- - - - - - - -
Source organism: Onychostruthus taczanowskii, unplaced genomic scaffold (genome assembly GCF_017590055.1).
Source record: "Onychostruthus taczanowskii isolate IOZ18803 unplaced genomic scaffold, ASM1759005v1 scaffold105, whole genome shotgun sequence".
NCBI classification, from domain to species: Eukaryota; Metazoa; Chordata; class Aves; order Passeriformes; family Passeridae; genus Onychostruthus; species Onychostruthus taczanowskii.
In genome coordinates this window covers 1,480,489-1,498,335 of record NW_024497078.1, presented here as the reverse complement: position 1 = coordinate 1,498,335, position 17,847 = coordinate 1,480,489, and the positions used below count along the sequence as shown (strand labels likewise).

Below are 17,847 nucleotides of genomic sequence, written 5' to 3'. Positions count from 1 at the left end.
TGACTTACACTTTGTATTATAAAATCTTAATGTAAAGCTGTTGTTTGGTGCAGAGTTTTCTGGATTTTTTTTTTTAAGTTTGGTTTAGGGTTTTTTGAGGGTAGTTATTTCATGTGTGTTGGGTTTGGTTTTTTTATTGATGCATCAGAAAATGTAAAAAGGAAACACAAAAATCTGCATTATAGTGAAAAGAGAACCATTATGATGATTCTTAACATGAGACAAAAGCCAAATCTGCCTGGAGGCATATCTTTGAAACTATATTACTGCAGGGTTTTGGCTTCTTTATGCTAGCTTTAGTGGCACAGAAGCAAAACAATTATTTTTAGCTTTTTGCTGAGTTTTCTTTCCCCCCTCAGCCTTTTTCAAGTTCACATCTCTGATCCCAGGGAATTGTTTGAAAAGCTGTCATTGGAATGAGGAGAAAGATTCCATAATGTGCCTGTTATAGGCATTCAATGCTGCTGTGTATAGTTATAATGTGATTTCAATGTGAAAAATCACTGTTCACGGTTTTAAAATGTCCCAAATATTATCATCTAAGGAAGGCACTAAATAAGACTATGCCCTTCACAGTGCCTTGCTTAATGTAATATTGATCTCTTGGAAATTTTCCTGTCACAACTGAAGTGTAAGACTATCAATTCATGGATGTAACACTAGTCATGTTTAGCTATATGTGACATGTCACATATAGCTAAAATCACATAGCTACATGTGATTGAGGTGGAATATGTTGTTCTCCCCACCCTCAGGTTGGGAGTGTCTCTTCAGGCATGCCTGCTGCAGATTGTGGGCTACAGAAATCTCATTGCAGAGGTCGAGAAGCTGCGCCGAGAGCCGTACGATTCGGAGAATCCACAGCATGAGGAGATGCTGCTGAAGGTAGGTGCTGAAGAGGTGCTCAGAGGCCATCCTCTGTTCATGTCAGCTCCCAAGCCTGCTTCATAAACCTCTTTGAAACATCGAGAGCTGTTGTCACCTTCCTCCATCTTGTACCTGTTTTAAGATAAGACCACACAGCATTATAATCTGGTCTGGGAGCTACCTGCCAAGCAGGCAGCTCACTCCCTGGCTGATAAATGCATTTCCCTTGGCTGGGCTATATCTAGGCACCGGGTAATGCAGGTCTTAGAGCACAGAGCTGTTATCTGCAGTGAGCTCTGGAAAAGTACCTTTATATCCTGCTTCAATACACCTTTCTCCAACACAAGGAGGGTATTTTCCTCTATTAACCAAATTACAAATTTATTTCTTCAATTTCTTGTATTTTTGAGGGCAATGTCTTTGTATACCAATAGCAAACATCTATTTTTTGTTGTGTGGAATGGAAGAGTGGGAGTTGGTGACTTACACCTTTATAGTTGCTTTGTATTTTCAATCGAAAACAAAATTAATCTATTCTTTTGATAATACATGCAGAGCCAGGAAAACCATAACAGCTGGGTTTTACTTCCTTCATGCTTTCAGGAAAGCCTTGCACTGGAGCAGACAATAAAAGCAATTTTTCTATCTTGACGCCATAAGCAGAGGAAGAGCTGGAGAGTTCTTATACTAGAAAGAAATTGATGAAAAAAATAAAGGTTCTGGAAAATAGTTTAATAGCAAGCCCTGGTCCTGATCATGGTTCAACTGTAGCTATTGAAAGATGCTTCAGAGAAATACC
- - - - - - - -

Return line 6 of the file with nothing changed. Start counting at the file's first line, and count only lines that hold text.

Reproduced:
TGACTTACACTTTGTATTATAAAATCTTAATGTAAAGCTGTTGTTTGGTGCAGAGTTTTCTGGATTTTTTTTTTTAAGTTTGGTTTAGGGTTTTTTGAGGGTAGTTATTTCATGTGTGTTGGGTTTGGTTTTTTTATTGATGCATCAGAAAATGTAAAAAGGAAACACAAAAATCTGCATTATAGTGAAAAGAGAACCATTATGATGATTCTTAACATGAGACAAAAGCCAAATCTGCCTGGAGGCATATCTTTGAAACTATATTACTGCAGGGTTTTGGCTTCTTTATGCTAGCTTTAGTGGCACAGAAGCAAAACAATTATTTTTAGCTTTTTGCTGAGTTTTCTTTCCCCCCTCAGCCTTTTTCAAGTTCACATCTCTGATCCCAGGGAATTGTTTGAAAAGCTGTCATTGGAATGAGGAGAAAGATTCCATAATGTGCCTGTTATAGGCATTCAATGCTGCTGTGTATAGTTATAATGTGATTTCAATGTGAAAAATCACTGTTCACGGTTTTAAAATGTCCCAAATATTATCATCTAAGGAAGGCACTAAATAAGACTATGCCCTTCACAGTGCCTTGCTTAATGTAATATTGATCTCTTGGAAATTTTCCTGTCACAACTGAAGTGTAAGACTATCAATTCATGGATGTAACACTAGTCATGTTTAGCTATATGTGACATGTCACATATAGCTAAAATCACATAGCTACATGTGATTGAGGTGGAATATGTTGTTCTCCCCACCCTCAGGTTGGGAGTGTCTCTTCAGGCATGCCTGCTGCAGATTGTGGGCTACAGAAATCTCATTGCAGAGGTCGAGAAGCTGCGCCGAGAGCCGTACGATTCGGAGAATCCACAGCATGAGGAGATGCTGCTGAAGGTAGGTGCTGAAGAGGTGCTCAGAGGCCATCCTCTGTTCATGTCAGCTCCCAAGCCTGCTTCATAAACCTCTTTGAAACATCGAGAGCTGTTGTCACCTTCCTCCATCTTGTACCTGTTTTAAGATAAGACCACACAGCATTATAATCTGGTCTGGGAGCTACCTGCCAAGCAGGCAGCTCACTCCCTGGCTGATAAATGCATTTCCCTTGGCTGGGCTATATCTAGGCACCGGGTAATGCAGGTCTTAGAGCACAGAGCTGTTATCTGCAGTGAGCTCTGGAAAAGTACCTTTATATCCTGCTTCAATACACCTTTCTCCAACACAAGGAGGGTATTTTCCTCTATTAACCAAATTACAAATTTATTTCTTCAATTTCTTGTATTTTTGAGGGCAATGTCTTTGTATACCAATAGCAAACATCTATTTTTTGTTGTGTGGAATGGAAGAGTGGGAGTTGGTGACTTACACCTTTATAGTTGCTTTGTATTTTCAATCGAAAACAAAATTAATCTATTCTTTTGATAATACATGCAGAGCCAGGAAAACCATAACAGCTGGGTTTTACTTCCTTCATGCTTTCAGGAAAGCCTTGCACTGGAGCAGACAATAAAAGCAATTTTTCTATCTTGACGCCATAAGCAGAGGAAGAGCTGGAGAGTTCTTATACTAGAAAGAAATTGATGAAAAAAATAAAGGTTCTGGAAAATAGTTTAATAGCAAGCCCTGGTCCTGATCATGGTTCAACTGTAGCTATTGAAAGATGCTTCAGAGAAATACC